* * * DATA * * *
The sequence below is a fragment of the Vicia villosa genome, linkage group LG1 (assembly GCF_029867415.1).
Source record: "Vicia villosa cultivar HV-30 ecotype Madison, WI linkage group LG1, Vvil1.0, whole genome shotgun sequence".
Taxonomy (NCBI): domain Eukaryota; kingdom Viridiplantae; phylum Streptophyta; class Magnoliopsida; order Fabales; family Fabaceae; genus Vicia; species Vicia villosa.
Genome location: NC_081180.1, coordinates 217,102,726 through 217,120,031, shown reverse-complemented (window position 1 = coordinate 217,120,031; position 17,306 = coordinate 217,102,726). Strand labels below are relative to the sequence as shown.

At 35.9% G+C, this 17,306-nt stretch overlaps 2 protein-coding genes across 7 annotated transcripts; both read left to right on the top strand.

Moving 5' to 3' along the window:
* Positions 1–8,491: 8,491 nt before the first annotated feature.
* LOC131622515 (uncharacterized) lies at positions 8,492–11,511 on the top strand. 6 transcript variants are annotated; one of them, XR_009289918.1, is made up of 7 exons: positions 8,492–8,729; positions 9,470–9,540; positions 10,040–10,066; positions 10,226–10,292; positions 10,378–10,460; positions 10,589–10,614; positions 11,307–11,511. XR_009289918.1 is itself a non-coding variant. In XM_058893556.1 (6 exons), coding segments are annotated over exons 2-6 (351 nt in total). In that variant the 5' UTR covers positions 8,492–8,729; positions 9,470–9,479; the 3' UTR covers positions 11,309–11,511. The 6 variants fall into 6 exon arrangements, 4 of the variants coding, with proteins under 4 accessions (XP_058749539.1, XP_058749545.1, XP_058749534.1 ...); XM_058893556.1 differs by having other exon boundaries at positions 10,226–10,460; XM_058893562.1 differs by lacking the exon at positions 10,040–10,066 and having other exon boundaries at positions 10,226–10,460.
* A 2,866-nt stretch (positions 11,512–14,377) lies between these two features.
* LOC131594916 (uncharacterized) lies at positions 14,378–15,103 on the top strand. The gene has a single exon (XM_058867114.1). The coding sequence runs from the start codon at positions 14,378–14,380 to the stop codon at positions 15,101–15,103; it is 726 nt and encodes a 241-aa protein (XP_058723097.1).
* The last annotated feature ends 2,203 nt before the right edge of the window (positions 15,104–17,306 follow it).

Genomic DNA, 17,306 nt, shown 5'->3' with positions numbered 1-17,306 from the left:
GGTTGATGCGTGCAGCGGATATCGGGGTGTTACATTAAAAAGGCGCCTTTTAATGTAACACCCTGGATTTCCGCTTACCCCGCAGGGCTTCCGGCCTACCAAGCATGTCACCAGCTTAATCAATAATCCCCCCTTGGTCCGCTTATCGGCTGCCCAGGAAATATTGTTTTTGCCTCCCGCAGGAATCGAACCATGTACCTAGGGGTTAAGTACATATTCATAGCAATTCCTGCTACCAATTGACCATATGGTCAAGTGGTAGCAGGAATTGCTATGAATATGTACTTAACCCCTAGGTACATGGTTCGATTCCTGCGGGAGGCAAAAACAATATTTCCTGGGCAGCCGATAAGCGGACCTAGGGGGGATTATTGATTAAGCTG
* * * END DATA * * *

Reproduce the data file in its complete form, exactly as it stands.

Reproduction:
The sequence below is a fragment of the Vicia villosa genome, linkage group LG1 (assembly GCF_029867415.1).
Source record: "Vicia villosa cultivar HV-30 ecotype Madison, WI linkage group LG1, Vvil1.0, whole genome shotgun sequence".
Taxonomy (NCBI): domain Eukaryota; kingdom Viridiplantae; phylum Streptophyta; class Magnoliopsida; order Fabales; family Fabaceae; genus Vicia; species Vicia villosa.
Genome location: NC_081180.1, coordinates 217,102,726 through 217,120,031, shown reverse-complemented (window position 1 = coordinate 217,120,031; position 17,306 = coordinate 217,102,726). Strand labels below are relative to the sequence as shown.

At 35.9% G+C, this 17,306-nt stretch overlaps 2 protein-coding genes across 7 annotated transcripts; both read left to right on the top strand.

Moving 5' to 3' along the window:
* Positions 1–8,491: 8,491 nt before the first annotated feature.
* LOC131622515 (uncharacterized) lies at positions 8,492–11,511 on the top strand. 6 transcript variants are annotated; one of them, XR_009289918.1, is made up of 7 exons: positions 8,492–8,729; positions 9,470–9,540; positions 10,040–10,066; positions 10,226–10,292; positions 10,378–10,460; positions 10,589–10,614; positions 11,307–11,511. XR_009289918.1 is itself a non-coding variant. In XM_058893556.1 (6 exons), coding segments are annotated over exons 2-6 (351 nt in total). In that variant the 5' UTR covers positions 8,492–8,729; positions 9,470–9,479; the 3' UTR covers positions 11,309–11,511. The 6 variants fall into 6 exon arrangements, 4 of the variants coding, with proteins under 4 accessions (XP_058749539.1, XP_058749545.1, XP_058749534.1 ...); XM_058893556.1 differs by having other exon boundaries at positions 10,226–10,460; XM_058893562.1 differs by lacking the exon at positions 10,040–10,066 and having other exon boundaries at positions 10,226–10,460.
* A 2,866-nt stretch (positions 11,512–14,377) lies between these two features.
* LOC131594916 (uncharacterized) lies at positions 14,378–15,103 on the top strand. The gene has a single exon (XM_058867114.1). The coding sequence runs from the start codon at positions 14,378–14,380 to the stop codon at positions 15,101–15,103; it is 726 nt and encodes a 241-aa protein (XP_058723097.1).
* The last annotated feature ends 2,203 nt before the right edge of the window (positions 15,104–17,306 follow it).

Genomic DNA, 17,306 nt, shown 5'->3' with positions numbered 1-17,306 from the left:
GGTTGATGCGTGCAGCGGATATCGGGGTGTTACATTAAAAAGGCGCCTTTTAATGTAACACCCTGGATTTCCGCTTACCCCGCAGGGCTTCCGGCCTACCAAGCATGTCACCAGCTTAATCAATAATCCCCCCTTGGTCCGCTTATCGGCTGCCCAGGAAATATTGTTTTTGCCTCCCGCAGGAATCGAACCATGTACCTAGGGGTTAAGTACATATTCATAGCAATTCCTGCTACCAATTGACCATATGGTCAAGTGGTAGCAGGAATTGCTATGAATATGTACTTAACCCCTAGGTACATGGTTCGATTCCTGCGGGAGGCAAAAACAATATTTCCTGGGCAGCCGATAAGCGGACCTAGGGGGGATTATTGATTAAGCTG